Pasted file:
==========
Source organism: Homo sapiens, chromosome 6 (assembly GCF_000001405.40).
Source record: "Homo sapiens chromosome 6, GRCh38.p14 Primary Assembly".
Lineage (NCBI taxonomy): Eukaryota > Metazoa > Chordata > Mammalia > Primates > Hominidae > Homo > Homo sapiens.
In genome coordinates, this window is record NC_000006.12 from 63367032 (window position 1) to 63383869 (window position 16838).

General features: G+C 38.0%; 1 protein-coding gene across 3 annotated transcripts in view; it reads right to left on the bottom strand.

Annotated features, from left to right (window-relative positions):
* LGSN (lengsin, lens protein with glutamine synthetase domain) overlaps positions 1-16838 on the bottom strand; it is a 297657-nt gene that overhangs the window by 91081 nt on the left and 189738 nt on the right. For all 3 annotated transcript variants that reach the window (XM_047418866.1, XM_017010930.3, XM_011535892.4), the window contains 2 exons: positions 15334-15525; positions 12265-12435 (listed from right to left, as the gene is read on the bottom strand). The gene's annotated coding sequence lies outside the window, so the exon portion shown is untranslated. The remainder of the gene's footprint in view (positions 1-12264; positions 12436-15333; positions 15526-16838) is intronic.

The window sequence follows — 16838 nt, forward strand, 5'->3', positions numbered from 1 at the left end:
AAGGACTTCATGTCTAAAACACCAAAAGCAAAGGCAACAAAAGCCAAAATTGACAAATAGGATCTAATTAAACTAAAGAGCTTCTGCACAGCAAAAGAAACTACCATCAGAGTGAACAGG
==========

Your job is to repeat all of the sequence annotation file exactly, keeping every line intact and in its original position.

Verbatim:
Source organism: Homo sapiens, chromosome 6 (assembly GCF_000001405.40).
Source record: "Homo sapiens chromosome 6, GRCh38.p14 Primary Assembly".
Lineage (NCBI taxonomy): Eukaryota > Metazoa > Chordata > Mammalia > Primates > Hominidae > Homo > Homo sapiens.
In genome coordinates, this window is record NC_000006.12 from 63367032 (window position 1) to 63383869 (window position 16838).

General features: G+C 38.0%; 1 protein-coding gene across 3 annotated transcripts in view; it reads right to left on the bottom strand.

Annotated features, from left to right (window-relative positions):
* LGSN (lengsin, lens protein with glutamine synthetase domain) overlaps positions 1-16838 on the bottom strand; it is a 297657-nt gene that overhangs the window by 91081 nt on the left and 189738 nt on the right. For all 3 annotated transcript variants that reach the window (XM_047418866.1, XM_017010930.3, XM_011535892.4), the window contains 2 exons: positions 15334-15525; positions 12265-12435 (listed from right to left, as the gene is read on the bottom strand). The gene's annotated coding sequence lies outside the window, so the exon portion shown is untranslated. The remainder of the gene's footprint in view (positions 1-12264; positions 12436-15333; positions 15526-16838) is intronic.

The window sequence follows — 16838 nt, forward strand, 5'->3', positions numbered from 1 at the left end:
AAGGACTTCATGTCTAAAACACCAAAAGCAAAGGCAACAAAAGCCAAAATTGACAAATAGGATCTAATTAAACTAAAGAGCTTCTGCACAGCAAAAGAAACTACCATCAGAGTGAACAGG